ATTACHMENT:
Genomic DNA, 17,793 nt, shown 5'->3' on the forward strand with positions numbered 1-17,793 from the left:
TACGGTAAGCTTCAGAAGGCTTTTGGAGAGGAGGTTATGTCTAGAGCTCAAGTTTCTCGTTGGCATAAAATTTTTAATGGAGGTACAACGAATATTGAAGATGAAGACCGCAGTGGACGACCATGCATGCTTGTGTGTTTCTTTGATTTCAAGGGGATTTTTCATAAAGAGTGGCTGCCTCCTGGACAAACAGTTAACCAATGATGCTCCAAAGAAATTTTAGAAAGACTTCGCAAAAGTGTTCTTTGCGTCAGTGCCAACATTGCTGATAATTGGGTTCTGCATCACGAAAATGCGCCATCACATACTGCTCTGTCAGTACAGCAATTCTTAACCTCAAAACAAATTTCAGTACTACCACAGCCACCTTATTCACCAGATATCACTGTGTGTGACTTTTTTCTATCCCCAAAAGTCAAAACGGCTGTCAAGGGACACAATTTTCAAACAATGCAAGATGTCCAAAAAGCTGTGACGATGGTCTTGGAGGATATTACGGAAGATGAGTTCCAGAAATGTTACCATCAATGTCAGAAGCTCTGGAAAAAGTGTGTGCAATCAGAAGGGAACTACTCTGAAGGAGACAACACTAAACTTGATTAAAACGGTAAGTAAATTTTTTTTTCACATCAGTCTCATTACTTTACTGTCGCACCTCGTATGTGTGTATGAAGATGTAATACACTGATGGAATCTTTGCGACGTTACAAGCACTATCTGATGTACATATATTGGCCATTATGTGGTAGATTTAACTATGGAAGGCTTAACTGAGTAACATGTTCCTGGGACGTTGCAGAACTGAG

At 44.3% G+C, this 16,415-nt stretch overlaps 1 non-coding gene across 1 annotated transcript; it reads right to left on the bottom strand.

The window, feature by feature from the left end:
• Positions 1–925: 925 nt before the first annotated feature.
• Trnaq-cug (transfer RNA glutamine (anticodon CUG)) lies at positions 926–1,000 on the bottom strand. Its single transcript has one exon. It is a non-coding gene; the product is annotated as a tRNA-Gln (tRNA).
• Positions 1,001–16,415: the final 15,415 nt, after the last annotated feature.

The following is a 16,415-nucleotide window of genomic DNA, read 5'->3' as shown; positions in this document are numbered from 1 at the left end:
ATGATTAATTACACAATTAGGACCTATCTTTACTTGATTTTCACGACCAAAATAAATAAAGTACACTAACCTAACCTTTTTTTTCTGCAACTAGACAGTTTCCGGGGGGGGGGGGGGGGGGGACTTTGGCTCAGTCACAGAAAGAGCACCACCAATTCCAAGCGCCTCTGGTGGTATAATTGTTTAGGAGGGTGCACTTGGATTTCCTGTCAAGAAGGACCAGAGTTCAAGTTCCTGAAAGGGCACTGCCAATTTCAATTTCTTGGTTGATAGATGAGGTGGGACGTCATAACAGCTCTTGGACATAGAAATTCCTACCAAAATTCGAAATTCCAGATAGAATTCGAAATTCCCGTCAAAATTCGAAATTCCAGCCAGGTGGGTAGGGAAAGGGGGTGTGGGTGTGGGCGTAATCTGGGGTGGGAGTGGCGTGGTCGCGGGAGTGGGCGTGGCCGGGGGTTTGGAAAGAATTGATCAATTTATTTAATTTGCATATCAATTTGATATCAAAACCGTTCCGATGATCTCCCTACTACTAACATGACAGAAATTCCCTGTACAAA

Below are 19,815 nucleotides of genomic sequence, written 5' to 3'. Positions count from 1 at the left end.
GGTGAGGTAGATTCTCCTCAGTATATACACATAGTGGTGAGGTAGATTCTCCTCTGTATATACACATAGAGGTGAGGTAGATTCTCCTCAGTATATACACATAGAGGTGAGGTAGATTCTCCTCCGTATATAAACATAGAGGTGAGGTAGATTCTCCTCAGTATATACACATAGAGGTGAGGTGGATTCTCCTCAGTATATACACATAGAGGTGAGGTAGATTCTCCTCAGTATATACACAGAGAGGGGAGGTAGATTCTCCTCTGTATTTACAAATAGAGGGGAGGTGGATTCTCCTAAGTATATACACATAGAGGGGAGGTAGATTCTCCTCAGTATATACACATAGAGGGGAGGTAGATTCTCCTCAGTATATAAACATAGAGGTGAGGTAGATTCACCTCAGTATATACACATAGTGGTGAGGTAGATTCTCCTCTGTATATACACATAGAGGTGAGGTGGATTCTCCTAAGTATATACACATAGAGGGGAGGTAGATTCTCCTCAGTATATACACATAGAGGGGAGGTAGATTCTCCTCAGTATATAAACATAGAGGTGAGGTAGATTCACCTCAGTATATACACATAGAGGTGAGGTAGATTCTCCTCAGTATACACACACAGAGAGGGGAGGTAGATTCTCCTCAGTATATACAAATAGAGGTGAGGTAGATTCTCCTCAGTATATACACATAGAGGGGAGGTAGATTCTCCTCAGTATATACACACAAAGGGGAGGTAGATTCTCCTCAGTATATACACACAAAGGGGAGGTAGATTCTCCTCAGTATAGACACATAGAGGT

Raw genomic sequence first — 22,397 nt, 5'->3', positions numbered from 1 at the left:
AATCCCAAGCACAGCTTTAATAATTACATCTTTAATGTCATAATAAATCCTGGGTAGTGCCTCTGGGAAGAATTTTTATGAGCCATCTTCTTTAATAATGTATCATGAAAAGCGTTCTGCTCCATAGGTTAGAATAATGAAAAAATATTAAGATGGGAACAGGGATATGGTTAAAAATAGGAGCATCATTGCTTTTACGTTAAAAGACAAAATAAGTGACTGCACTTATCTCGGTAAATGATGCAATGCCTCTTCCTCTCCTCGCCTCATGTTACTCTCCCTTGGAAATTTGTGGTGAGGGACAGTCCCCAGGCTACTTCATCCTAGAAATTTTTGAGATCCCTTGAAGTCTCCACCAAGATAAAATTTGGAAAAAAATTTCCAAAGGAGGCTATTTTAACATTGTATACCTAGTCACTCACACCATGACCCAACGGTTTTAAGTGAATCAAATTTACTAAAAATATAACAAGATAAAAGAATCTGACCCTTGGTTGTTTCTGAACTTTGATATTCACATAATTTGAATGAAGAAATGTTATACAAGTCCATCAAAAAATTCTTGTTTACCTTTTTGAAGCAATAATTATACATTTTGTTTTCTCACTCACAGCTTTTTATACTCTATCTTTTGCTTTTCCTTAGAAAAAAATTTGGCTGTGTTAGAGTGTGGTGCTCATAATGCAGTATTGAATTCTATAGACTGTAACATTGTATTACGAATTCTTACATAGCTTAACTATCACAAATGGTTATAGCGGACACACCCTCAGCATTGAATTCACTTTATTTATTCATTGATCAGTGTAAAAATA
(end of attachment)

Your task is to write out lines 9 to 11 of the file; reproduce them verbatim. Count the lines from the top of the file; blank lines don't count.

ATGATTAATTACACAATTAGGACCTATCTTTACTTGATTTTCACGACCAAAATAAATAAAGTACACTAACCTAACCTTTTTTTTCTGCAACTAGACAGTTTCCGGGGGGGGGGGGGGGGGGGACTTTGGCTCAGTCACAGAAAGAGCACCACCAATTCCAAGCGCCTCTGGTGGTATAATTGTTTAGGAGGGTGCACTTGGATTTCCTGTCAAGAAGGACCAGAGTTCAAGTTCCTGAAAGGGCACTGCCAATTTCAATTTCTTGGTTGATAGATGAGGTGGGACGTCATAACAGCTCTTGGACATAGAAATTCCTACCAAAATTCGAAATTCCAGATAGAATTCGAAATTCCCGTCAAAATTCGAAATTCCAGCCAGGTGGGTAGGGAAAGGGGGTGTGGGTGTGGGCGTAATCTGGGGTGGGAGTGGCGTGGTCGCGGGAGTGGGCGTGGCCGGGGGTTTGGAAAGAATTGATCAATTTATTTAATTTGCATATCAATTTGATATCAAAACCGTTCCGATGATCTCCCTACTACTAACATGACAGAAATTCCCTGTACAAA

Below are 19,815 nucleotides of genomic sequence, written 5' to 3'. Positions count from 1 at the left end.
GGTGAGGTAGATTCTCCTCAGTATATACACATAGTGGTGAGGTAGATTCTCCTCTGTATATACACATAGAGGTGAGGTAGATTCTCCTCAGTATATACACATAGAGGTGAGGTAGATTCTCCTCCGTATATAAACATAGAGGTGAGGTAGATTCTCCTCAGTATATACACATAGAGGTGAGGTGGATTCTCCTCAGTATATACACATAGAGGTGAGGTAGATTCTCCTCAGTATATACACAGAGAGGGGAGGTAGATTCTCCTCTGTATTTACAAATAGAGGGGAGGTGGATTCTCCTAAGTATATACACATAGAGGGGAGGTAGATTCTCCTCAGTATATACACATAGAGGGGAGGTAGATTCTCCTCAGTATATAAACATAGAGGTGAGGTAGATTCACCTCAGTATATACACATAGTGGTGAGGTAGATTCTCCTCTGTATATACACATAGAGGTGAGGTGGATTCTCCTAAGTATATACACATAGAGGGGAGGTAGATTCTCCTCAGTATATACACATAGAGGGGAGGTAGATTCTCCTCAGTATATAAACATAGAGGTGAGGTAGATTCACCTCAGTATATACACATAGAGGTGAGGTAGATTCTCCTCAGTATACACACACAGAGAGGGGAGGTAGATTCTCCTCAGTATATACAAATAGAGGTGAGGTAGATTCTCCTCAGTATATACACATAGAGGGGAGGTAGATTCTCCTCAGTATATACACACAAAGGGGAGGTAGATTCTCCTCAGTATATACACACAAAGGGGAGGTAGATTCTCCTCAGTATAGACACATAGAGGT